How significant is the Tour de France to its namesake country? On Bastille Day, that most French of all holidays, the only financial institution permitted to conduct business is the mobile bank that accompanies the bicycle race as it moves across Europe.
That's one of the many behind-the-scenes tidbits served by Martin Dugard in his chronicle of Lance Armstrong's quest for a record seventh Tour de France victory. Of course, there's little suspense, as we all know that Armstrong was successful, but Chasing Lance is about the journey, not the destination.
Dugard has authored a number of books about human achievement and adventure, and has written articles for magazines like Outside and Sports Illustrated. In Chasing Lance, he capitalizes on his securing of a coveted press pass to bring us an insider's look at the 2005 Tour de France, the race in which Lance Armstrong not only secured his place in the permanent lore of cycling but which was ostensibly his last competition as a profession racer.
Dugard has covered the Tour before, has followed Lance's career for years, and has a love for the sport and a deep appreciation for the challenges of riding in what is billed as the world's toughest competition. He also loves the country of France and has taken the time to study its history. (Don't be fooled by his name; while "Martin du Gard" is a French author who won the Nobel Prize for literature in 1937, this Martin has not a drop of Gallic blood in his veins.)
He uses the descriptions of the historical significance of the towns through which the Tour traveled as context for the athletic drama being played out in the race itself. Each chapter is devoted to a stage of the race, with Dugard providing insight as to the individual and team strategies for attempting to master the difficult course. The Tour de France is replete with obscure traditions; it's also a masterpiece of modern logistical achievement as a veritable army travels more than 2,000 miles over the three week course of the race. Chasing Lance provides an entertaining education about the details of both aspects.
The pacing of the book mirrors that of the 2005 version of the race. The early and middle stages are where the heart of the battle for the yellow jersey (the symbol of the overall race leader) are played out, and that's where Dugard concentrates his attention. The strategy for the latter stages is generally centered around not making any mistakes, and there's rarely much drama in terms of the placement of the top riders. But there are still as many subplots playing out as riders in the race, and Dugard provides a look at some of those that might otherwise be overlooked, including some attention to the lantern rouge (the reference to "red lantern" coming from the light that hung from the caboose of a train), the term applied to the rider in last place. In 2005, that distinction belonged to Spaniard Iker Flores, who found no humiliation in his placement. After all, 34 other riders had either dropped out or fallen so far behind as to be disqualified from continung the race.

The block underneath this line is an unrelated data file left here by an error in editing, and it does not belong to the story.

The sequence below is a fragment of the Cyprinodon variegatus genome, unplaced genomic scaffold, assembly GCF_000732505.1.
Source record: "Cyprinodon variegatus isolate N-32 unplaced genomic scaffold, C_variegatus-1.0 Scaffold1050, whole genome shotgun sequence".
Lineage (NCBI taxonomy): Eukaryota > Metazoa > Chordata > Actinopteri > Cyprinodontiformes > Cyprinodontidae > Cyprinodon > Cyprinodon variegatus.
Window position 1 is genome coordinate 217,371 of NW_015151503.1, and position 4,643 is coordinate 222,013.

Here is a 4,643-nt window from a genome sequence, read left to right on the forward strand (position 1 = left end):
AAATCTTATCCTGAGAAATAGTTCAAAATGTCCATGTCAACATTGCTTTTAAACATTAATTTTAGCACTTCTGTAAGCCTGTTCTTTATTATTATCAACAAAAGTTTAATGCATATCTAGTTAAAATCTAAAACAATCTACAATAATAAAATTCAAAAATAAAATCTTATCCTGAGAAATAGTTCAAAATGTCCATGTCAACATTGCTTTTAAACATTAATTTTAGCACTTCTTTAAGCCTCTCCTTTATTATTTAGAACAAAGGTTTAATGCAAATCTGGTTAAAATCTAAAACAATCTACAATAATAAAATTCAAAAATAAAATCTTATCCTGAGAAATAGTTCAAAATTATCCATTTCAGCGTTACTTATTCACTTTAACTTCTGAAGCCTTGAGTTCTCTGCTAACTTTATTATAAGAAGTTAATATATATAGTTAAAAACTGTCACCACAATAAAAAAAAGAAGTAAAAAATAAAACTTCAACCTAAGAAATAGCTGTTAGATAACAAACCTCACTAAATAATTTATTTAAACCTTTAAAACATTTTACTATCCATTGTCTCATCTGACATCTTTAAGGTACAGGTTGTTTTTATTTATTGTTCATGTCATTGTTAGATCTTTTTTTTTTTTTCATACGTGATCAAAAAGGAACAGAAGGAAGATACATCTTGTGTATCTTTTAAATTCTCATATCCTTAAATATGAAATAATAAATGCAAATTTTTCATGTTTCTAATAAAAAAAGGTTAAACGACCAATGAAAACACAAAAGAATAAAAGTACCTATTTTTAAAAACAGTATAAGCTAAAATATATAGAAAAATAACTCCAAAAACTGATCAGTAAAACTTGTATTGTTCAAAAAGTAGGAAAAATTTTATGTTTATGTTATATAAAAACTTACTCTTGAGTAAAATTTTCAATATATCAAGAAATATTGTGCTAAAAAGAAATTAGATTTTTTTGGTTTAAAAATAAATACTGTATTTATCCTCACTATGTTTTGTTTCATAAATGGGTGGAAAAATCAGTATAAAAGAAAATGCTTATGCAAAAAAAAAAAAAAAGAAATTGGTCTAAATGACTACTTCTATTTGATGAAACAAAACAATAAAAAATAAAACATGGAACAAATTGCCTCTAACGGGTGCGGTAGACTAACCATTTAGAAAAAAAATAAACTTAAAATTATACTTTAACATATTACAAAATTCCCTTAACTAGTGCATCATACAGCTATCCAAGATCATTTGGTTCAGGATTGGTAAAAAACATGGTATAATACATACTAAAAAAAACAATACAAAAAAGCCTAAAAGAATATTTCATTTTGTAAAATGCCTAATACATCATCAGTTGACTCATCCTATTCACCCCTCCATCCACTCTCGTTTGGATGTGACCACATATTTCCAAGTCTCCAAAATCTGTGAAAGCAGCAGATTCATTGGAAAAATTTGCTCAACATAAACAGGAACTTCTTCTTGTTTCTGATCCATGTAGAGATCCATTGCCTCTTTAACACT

Dugard is well enough connected to have gotten an interview or two with The Man himself, as well as getting to spend time with other personalities well known to those who follow the Tour de France. The strength of the book comes from his access to those stories and insights, and to the fact that he covered the race from beginning to end, giving him the ability to put into overall context the daily drama (and, yes, even boredom) that played out on the road (and after the day's stage).
In the end, his attempt to equate cosmic significance to Armstrong's achivements borders on hero worship, but that's not to take away from those achievements or the effect they've had on people around the world...and especially other cancer survivors. And I don't fault Dugard for his enthusiasm for Lance, someone who, if not exactly a close friend, does at least have his cell phone number and has called him for a chat. I suspect that for any cycling fan - or for a fan of human endurance and achievement - that's pretty heady stuff.
If you're a TdF fan, this is a must-have book. Even if you're new to the sport or the race, Dugard's clear non-technical descriptions of the action and his human-oriented anecdotes make for an interesting and fast read.
Oh, and in case you're wondering...according to Dugard, Lance told him that he will not be racing again. Lance's explanation of why that's so provides the perfect epilogue for the book.
As always, I want to thank the good folks at the Online Marketing department of the Time Warner Book Group for providing a review copy of this book.